Turning to Zoom, people adapt funerals to social gathering restrictions

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The COVID-19 pandemic has put much of life on hold. But what’s continuing are family traditions, both joyful and somber.

Lori Shapiro, Rabbi at The Open Temple in Venice, says one of her board members called in great distress because her father died in hospital, and her mother was not allowed to be by her husband’s bedside. In fact, according to Shapiro, the mother was “shamed” by hospital staff for wanting to be in the room with her husband.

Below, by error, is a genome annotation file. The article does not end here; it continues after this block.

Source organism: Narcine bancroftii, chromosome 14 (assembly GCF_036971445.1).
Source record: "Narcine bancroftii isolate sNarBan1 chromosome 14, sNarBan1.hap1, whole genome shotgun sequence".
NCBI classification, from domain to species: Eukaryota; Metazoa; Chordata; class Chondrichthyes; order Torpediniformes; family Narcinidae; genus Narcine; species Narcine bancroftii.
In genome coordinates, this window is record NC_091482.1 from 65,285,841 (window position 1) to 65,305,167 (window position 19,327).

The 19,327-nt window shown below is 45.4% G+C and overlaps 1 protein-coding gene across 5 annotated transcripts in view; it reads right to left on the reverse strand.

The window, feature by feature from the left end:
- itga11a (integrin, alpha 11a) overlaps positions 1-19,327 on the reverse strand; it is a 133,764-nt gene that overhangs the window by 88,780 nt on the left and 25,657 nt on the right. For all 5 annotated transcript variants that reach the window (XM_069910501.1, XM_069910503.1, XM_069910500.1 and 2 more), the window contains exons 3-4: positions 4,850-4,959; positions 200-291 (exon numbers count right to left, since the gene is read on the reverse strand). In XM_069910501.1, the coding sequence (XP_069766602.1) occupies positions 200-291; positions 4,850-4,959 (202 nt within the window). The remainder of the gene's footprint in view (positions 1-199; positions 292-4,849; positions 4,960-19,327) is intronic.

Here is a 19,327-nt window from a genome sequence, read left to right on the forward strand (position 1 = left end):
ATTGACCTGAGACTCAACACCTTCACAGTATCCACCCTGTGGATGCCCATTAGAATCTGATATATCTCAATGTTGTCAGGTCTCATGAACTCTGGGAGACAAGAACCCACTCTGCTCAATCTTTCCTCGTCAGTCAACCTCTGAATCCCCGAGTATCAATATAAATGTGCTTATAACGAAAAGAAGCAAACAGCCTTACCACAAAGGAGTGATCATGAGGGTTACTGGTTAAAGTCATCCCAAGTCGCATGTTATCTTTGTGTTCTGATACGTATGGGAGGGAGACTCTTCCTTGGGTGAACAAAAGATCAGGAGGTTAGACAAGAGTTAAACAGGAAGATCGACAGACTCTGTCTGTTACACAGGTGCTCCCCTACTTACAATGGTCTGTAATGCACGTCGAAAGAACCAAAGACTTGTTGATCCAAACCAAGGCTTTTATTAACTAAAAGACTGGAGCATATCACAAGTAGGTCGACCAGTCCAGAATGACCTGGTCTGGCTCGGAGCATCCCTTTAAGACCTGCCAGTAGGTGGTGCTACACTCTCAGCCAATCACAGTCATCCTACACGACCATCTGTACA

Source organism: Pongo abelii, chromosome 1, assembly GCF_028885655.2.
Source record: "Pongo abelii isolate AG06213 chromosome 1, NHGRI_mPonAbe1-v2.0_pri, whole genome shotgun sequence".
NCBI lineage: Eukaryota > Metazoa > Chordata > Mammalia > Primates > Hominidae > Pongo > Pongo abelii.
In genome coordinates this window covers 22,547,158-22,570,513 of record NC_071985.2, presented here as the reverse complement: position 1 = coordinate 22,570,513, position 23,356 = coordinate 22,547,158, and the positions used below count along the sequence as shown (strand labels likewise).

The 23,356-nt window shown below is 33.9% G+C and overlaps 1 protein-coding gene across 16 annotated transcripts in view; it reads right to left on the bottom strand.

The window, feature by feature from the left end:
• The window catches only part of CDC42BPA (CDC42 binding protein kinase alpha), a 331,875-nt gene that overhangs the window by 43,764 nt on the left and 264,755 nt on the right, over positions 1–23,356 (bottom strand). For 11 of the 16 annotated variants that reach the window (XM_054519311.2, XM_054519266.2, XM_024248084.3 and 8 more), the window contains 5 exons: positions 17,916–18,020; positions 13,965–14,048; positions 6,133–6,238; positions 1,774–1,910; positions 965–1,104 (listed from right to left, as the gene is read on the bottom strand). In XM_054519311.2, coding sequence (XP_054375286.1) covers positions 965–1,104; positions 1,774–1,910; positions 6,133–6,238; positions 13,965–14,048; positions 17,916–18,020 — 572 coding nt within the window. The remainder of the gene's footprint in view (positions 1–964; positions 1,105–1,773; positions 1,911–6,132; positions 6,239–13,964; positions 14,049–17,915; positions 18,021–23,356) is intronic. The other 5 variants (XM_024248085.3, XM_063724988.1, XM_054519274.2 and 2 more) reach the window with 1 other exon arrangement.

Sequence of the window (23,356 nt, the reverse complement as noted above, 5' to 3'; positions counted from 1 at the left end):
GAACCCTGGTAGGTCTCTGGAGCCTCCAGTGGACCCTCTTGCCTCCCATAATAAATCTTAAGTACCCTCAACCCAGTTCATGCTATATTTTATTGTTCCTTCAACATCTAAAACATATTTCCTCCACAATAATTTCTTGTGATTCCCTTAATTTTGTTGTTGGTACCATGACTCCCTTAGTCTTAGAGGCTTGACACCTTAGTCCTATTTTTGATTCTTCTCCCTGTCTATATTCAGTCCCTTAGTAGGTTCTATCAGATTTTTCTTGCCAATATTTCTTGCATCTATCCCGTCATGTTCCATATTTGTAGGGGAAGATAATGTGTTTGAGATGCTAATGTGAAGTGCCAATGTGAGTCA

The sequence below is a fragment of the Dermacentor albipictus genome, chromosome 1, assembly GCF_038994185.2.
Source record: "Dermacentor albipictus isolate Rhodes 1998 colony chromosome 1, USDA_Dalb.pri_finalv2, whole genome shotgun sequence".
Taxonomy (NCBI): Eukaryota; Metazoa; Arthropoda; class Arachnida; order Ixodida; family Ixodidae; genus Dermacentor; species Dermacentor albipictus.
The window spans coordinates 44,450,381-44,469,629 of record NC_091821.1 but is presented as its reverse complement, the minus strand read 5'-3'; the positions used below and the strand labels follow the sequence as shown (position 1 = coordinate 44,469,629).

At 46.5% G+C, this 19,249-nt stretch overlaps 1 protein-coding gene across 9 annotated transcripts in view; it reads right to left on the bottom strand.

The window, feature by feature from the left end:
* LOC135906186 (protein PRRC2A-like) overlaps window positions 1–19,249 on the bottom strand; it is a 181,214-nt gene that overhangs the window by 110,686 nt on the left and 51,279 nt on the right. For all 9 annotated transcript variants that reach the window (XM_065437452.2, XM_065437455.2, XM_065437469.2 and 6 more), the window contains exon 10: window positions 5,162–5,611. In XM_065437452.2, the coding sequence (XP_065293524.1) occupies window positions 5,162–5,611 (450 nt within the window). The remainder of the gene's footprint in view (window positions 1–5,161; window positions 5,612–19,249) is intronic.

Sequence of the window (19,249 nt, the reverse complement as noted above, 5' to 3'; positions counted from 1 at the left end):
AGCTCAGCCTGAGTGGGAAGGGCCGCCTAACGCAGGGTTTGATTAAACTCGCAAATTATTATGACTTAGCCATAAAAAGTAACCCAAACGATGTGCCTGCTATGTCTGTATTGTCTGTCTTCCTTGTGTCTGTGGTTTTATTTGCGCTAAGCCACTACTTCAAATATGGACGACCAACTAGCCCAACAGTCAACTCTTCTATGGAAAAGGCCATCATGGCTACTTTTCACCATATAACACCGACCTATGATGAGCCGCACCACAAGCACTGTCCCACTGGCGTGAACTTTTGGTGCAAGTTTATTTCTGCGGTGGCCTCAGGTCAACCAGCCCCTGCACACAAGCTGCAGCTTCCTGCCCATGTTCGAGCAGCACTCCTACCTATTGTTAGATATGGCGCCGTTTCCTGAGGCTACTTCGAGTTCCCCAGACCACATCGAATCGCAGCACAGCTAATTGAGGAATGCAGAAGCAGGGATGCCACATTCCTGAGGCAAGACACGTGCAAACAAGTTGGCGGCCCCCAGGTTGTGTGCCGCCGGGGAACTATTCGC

Also, Shaykh Mustafa Umar, an Imam with the Islamic Institute of Orange County, says his community is very distressed about how to conduct funerals right now.

 The Muslim burial typically brings together family, friends, and the wider community to mourn. There’s also the Catholic wake, and the Jewish practice of sitting shiva. 

Rabbi Lori explains that since people aren’t allowed to gather in groups of more than 10, the traditional shiva is not possible. They can’t gather a minyan – that’s at least 10 Jewish adults, traditionally males – who recite prayers. 

So, enter Zoom, the online video and audio chat platform.

Rabbi Lori says that on the second night of her boardmember’s father’s shiva, she’ll officiate a Zoom conference shiva. That means family members of this man, who are on the East Coast, will gather in a virtual space with Rabbi Lori, who is in Los Angeles.

 

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